The alewife run is one of the Gulf of Maine’s most awe-inspiring seasonal events. Every year, our rivers pulse and shimmer from bank to bank as they fill with these small anadromous fish. There to meet them are the many predators — birds, fish, and mammals alike — that depend on this annual run as a vital source of food in springtime.
Also there to greet the alewives is GMRI Research Associate Zachary Whitener, who collects samples each year as part of his work in Dr. Lisa Kerr’s Fisheries Ecology Lab.
Zach has a real passion for anadromous fish — especially alewives. Over the years, countless strangers have stopped to ask him about his cast-net and bucket of fish, and he’s always happy to oblige with an explanation.
During these interactions, however, he’s noticed something: not many people know what the word anadromous means. In this short video, Zach quickly explains what it means to be anadromous, as well as the crucial role these fish play in the ecosystem.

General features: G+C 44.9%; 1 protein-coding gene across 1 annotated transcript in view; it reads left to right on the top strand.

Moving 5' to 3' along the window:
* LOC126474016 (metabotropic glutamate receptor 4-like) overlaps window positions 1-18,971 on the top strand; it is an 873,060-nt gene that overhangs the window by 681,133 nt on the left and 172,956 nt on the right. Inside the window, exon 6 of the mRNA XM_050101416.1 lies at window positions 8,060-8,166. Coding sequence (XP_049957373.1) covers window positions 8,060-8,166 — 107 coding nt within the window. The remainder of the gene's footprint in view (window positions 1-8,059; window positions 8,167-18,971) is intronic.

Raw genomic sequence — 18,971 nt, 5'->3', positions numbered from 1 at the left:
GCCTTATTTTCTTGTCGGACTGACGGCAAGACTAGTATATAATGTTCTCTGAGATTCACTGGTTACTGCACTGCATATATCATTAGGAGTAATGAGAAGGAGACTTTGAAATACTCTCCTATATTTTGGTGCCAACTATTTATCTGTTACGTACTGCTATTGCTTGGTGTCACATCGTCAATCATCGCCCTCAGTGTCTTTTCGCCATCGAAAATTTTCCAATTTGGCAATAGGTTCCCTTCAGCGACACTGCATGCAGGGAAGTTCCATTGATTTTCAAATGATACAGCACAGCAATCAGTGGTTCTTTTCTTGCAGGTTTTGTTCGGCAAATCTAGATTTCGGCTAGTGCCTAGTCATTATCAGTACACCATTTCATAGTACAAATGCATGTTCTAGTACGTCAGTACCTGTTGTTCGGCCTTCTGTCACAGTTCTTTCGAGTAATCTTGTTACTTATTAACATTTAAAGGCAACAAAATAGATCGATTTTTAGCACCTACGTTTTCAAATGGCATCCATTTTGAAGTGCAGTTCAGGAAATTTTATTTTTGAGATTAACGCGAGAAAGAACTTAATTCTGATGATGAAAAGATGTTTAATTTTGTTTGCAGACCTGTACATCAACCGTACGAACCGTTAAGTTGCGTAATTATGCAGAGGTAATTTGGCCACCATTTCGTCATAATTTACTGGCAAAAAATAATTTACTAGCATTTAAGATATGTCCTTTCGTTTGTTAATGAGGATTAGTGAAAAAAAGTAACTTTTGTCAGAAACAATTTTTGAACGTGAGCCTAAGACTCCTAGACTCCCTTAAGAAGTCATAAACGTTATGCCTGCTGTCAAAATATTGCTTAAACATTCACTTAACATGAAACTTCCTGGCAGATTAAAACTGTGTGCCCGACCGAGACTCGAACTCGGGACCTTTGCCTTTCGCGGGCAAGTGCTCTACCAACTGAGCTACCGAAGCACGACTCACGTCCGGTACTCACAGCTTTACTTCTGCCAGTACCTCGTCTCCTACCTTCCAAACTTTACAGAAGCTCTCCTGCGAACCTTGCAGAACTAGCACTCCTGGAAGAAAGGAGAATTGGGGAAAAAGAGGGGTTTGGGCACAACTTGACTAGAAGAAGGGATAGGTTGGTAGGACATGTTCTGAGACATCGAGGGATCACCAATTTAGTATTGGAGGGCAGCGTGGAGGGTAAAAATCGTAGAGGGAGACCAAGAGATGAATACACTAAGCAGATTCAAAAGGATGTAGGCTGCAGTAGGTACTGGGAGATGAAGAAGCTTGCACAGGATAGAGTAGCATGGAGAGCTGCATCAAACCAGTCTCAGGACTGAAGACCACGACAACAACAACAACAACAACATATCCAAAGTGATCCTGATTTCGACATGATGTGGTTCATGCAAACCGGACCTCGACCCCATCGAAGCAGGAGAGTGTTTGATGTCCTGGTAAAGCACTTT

Gulf of Maine, Explained
In our video series, The Gulf of Maine, Explained, you’ll learn more about important-but-unfamiliar concepts related to our work. We’ll cover commercial fishing, fisheries research, sustainable seafood, education, and more. While we probably won’t answer all your questions in one short video, we hope to spark your curiosity about complicated issues that are central to our mission.
We spoke to GMRI Research Scientist Dr. Kathy Mills and three members of her Integrated Systems Ecology Lab to learn more about their approaches to …
We spoke with True Fin CEO Jen Levin, GMRI Chief Ventures Officer Blaine Grimes, and fisherman Joe Letourneau to learn more about how True Fin …
A new community science effort invites coastal communities to document the impacts of sea level rise.